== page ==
I received a nice rejection letter today for a paper I submitted to a conference. In my career, I know there will be many, many more rejections to go along with the acceptances. This rejection even came with very helpful feedback about what I needed to do differently. All in all, it’s the best kind of rejection one could get since it stood a chance of leading me to a better result.
But, at the same time, it still felt really crummy. Deep down I know that the reviewers of this journal have incredibly high standards and that lots of people vie for a limited amount of space. There must be winners and losers. But the feedback gives me the opportunity to regroup, improve and perhaps resubmit my work and get accepted next time (or the time after that…)
At the same time, I’ve been working with a team to implement peer reviews. One member of the team called the reviews a hazing, like it was some rite of passage and when you’d gotten through a few you’d be in the club and not have to do it anymore. Not so. Peer reviews aren’t like hazings, because they never end. The reality is that members of this team (and any team who regularly does serious reviews) will be subjected to endless rejections. No matter how many times it happens, it’s going to feel not great.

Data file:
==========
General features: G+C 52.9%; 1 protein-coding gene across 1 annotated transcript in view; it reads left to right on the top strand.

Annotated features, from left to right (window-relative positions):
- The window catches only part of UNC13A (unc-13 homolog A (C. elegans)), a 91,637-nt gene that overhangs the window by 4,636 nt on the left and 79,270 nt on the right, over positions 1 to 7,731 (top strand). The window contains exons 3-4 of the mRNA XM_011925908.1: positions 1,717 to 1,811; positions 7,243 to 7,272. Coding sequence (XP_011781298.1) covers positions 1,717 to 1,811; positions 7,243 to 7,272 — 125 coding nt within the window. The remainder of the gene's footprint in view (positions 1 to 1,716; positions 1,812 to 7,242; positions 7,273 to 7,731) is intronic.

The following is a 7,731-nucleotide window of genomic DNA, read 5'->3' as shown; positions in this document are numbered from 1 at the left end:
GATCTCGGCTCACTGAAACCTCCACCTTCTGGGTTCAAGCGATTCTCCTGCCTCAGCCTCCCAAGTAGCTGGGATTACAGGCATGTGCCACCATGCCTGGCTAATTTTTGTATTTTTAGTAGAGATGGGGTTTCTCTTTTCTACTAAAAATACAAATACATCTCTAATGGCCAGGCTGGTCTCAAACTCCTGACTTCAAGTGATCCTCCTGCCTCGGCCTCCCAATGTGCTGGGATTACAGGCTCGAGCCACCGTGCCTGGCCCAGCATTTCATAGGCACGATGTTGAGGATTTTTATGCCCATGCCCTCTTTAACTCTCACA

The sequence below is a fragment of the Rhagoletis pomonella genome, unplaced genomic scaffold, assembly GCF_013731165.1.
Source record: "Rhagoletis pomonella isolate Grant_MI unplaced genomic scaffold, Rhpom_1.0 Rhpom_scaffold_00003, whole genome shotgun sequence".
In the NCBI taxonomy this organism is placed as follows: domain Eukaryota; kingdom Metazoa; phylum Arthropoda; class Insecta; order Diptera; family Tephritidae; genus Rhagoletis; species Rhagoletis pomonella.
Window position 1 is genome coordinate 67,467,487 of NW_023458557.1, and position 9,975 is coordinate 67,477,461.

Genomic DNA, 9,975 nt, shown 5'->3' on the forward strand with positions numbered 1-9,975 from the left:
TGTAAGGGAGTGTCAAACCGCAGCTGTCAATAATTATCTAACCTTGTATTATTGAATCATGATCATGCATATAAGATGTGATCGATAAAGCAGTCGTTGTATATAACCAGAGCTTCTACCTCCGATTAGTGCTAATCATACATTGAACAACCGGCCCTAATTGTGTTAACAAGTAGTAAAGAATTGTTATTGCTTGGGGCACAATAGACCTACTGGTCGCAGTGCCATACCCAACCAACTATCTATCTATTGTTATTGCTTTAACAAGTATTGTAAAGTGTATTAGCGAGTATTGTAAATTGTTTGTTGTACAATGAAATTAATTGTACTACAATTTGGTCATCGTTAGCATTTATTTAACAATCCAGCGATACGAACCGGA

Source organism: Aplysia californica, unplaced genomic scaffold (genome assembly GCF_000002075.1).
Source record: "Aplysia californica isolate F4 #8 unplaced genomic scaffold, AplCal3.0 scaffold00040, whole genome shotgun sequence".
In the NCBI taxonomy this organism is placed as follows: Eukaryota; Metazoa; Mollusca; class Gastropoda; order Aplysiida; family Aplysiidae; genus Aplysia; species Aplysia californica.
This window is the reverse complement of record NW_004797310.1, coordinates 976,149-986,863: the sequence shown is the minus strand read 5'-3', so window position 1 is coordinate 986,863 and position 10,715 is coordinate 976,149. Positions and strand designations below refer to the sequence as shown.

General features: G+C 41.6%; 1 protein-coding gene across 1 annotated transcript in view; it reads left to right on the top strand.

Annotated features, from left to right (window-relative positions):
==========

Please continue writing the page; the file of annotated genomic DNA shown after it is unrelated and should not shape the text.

Should we stop doing it? Should the journal simply accept any paper submitted to avoid hurting the authors’ feelings? No, of course not. Should we stop doing reviews simply because it may result in someone having to rework their analysis, design or code? Again, of course not.
Being rejected is unpleasant, and I doubt giving it some euphemism like “deferred success” is going to fix that. We shouldn’t give up on having high standards for our work simply because being the recipient of bad news feels, well, bad. Nor should we give it up because delivering bad news is uncomfortable.
At some point, we have to learn to live with being rejected. I don’t think we’ll ever like being rejected unless of course, failure was consciously or unconsciously our plan all along. But we can learn to accept it as a natural course towards improving our work and ultimately being able to be proud of the quality of the result we created.